Known to many as the “Zig Ziglar of Social Media”, Les Adkins helps Businesses Bridge the Gap between Old Corporate and Tech-Savvy Business Models. In addition to his featured articles in such media sources as ABC, NBC, CBS and Fox, he’s been an international speaker, trainer, and inspiration to many-certainly a perpetuation of his primary influences, Zig Ziglar and Les Brown. Today, he talks with Craig Williams of Global Authority Agency about where social media is going and that it is still not too late to jump on board.
Craig: This is Craig Williams and today I am talking with the CEO and founder of Orange SMS, Les Adkins. Les is based out of Atlanta, Georgia and he works with the social media strategies in helping companies build up their mobile and social media strategy. Just tell me a little bit about Orange SMS, what you do and how you got started.
Les: What we do is, in a nutshell, help organizations with their social business strategy. I was recently … Actually, just last week or two weeks ago I believe, at a Mobility LIVE Conference 2014 and one of the things that they kept saying about companies … Companies have already bypass social media. They’ve used it and tried to use it and now what they’re really looking for or need is a social business strategy that fits over their corporate strategy.
What we’ve been doing since day one is trying to help organizations understand that social media truly is a strategy, it needs to be wrapped around their corporate objectives as oppose to just a single, “I use social media for marketing or I use social medial for sales,” that it truly is an overarching strategy.
My company goes into an organization and helps them form and then helps them map out their social media campaign on how to build that brand, increase that strategy and increase their goals for the company.
Craig: You kind of feel like when it started, because social media was new and nobody really knew which platforms we’re going to take off or how to use it, it was sort of piecemeal for these companies. Somebody kind of along the way said, “Hey, maybe we should join this LinkedIn thing.” Then, “Oh yeah, we should use Twitter.”
Craig: Now, you’ve figured out that this needs a little more control because it really comes down to how you’re building your brand and your image.
Les: Correct. Also, one of the big things too is the laws for social media are different from each country. There’s a supreme court law passed here in the US that stated that anything said in social media is a form of free speech so therefore a company that has done badly and people were talking about them can’t sue for liable, but in other countries like Turkey and Brazil where they control it a little bit more, you’ve got to be more careful if you’re in those countries speaking bad about a company.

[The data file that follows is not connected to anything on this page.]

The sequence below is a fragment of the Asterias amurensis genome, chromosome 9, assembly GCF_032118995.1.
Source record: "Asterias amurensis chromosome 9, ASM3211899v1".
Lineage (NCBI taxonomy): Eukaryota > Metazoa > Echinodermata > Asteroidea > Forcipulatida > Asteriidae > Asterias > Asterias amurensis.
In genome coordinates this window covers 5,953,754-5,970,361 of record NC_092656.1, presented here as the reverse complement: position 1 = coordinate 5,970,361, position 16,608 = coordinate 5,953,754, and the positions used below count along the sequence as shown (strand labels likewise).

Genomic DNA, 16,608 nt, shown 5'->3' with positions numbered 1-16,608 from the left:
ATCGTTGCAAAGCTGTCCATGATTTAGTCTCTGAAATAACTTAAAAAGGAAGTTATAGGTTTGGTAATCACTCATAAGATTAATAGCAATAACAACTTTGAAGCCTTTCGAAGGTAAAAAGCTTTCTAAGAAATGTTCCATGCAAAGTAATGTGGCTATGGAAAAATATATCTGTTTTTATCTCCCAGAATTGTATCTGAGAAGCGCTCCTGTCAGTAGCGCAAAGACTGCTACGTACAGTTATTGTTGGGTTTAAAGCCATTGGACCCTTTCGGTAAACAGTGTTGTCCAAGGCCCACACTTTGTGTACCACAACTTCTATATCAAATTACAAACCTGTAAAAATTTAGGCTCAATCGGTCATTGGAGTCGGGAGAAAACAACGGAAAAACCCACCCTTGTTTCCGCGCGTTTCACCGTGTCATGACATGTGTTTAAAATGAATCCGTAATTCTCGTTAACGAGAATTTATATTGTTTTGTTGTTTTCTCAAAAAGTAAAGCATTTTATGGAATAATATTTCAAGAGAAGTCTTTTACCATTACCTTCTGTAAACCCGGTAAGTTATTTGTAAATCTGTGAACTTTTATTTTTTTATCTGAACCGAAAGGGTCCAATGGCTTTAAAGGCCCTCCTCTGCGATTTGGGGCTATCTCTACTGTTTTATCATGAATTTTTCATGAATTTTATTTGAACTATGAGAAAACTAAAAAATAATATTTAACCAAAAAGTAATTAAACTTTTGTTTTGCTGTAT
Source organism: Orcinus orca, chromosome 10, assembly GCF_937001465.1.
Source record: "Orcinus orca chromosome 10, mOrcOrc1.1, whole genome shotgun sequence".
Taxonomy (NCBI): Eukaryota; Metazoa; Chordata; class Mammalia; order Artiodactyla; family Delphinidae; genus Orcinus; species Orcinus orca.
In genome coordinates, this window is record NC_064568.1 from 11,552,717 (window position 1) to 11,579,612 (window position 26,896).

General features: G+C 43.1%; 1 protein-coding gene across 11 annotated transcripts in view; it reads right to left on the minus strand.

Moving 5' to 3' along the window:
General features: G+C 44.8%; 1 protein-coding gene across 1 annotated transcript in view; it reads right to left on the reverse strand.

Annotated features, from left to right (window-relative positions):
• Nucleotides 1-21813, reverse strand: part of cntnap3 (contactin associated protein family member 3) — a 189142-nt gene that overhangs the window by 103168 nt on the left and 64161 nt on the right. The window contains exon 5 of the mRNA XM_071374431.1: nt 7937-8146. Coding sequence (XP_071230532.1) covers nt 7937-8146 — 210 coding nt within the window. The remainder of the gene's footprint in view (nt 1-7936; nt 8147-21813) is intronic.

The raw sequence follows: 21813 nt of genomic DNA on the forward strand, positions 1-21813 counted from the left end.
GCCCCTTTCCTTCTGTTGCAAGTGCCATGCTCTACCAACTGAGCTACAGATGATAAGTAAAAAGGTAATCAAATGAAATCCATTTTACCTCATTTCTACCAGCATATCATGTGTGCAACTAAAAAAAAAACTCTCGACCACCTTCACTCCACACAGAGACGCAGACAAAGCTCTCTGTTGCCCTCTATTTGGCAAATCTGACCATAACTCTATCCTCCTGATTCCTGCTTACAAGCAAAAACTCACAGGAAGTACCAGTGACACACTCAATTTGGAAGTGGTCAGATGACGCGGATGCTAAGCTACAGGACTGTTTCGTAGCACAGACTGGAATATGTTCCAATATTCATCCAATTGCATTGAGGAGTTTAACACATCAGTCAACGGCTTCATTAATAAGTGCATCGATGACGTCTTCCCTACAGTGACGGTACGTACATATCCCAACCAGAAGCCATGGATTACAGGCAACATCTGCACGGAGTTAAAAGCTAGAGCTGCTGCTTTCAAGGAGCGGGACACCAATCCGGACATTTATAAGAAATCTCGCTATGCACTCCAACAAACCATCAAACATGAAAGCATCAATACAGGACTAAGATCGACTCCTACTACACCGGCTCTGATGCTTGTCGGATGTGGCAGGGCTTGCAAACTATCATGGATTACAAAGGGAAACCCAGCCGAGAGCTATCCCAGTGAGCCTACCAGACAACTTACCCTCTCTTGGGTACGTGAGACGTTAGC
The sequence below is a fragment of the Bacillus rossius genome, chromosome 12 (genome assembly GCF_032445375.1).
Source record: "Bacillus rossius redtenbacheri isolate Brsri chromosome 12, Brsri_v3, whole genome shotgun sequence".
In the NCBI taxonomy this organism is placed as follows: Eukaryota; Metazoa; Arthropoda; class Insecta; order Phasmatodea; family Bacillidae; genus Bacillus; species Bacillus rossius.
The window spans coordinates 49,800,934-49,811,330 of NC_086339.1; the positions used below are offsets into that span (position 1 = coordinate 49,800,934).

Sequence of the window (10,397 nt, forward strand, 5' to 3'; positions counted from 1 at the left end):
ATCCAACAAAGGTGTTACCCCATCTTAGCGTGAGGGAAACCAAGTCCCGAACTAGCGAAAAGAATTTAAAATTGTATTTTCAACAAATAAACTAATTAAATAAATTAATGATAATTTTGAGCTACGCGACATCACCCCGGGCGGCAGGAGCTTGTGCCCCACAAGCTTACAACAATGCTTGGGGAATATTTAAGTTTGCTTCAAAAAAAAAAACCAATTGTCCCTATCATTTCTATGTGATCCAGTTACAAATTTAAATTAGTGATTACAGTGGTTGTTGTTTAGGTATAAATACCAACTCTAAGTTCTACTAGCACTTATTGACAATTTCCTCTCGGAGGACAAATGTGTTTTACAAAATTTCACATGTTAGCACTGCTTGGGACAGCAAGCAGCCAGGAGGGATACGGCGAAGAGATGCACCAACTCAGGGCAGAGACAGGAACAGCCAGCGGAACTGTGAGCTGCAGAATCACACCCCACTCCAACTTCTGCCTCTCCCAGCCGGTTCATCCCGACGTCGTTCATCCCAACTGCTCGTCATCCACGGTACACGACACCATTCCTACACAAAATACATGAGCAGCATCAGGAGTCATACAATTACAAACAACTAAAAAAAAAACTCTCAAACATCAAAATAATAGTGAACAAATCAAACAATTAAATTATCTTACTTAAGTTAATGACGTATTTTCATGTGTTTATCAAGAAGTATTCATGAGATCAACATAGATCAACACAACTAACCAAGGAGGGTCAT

One of the big things too is understanding how to have really good social media policies and understand the landscape per se of social media around the world.
Craig: Yeah, because if you did know that that wasn’t protected that that could be a big shock.
Craig: Let’s talk a little bit more about these companies themselves. I know in the beginning most companies is sort of like an ad hoc task like that would be added to somebody’s job, “Oh hey, we need this to be taken care of you, take care of our social media.”
Now that they really, in the last, I don’t know, maybe few years, it really started to move away from that because there’s a whole real mean for this to be something that someone does for a company full time. Tell me a little bit about where you see all this going.
You went to this conference and they’ve definitely pointed out something that it sounds like that you agree with. The landscape is changing tremendously and so your company is able to come in and really help these companies get away from that ad hoc environment and to understand really what they need to do. Tell me a little bit about in what ways that you help the company?
Les: That’s a great beginning of what we’ve done and the interesting thing is we’ve been doing this almost since day one about six years ago, but nobody really knew what it was from a strategy point of view or thought they needed it like you said, they’d give it to the intern and say, “Okay, you’re in charge over social media. Go make us a Facebook page.”
What we actually have done … We partnered with some other organizations, a company called Aquent and a company called Siteminis and have developed some training sessions and some consulted accessions that go in and talk to executives about what their overarching goals are for the organization and then we do a two day campaign or two day workshop that will get everyone involved who touches their social media or touches their social business strategy and get them on the same page.
If you look at companies right now, the big thing that’s happening is the executives are looking at social media as possibly a branding so then they put it into marketing, but then sales uses it as a sales tool to reach their customers. You may have four or five departments that are very siloed doing different things, putting out different post and sometimes putting out different mixed messages. What we do is … I’m sorry?
Craig: That’s never good where one department is not talking to the other.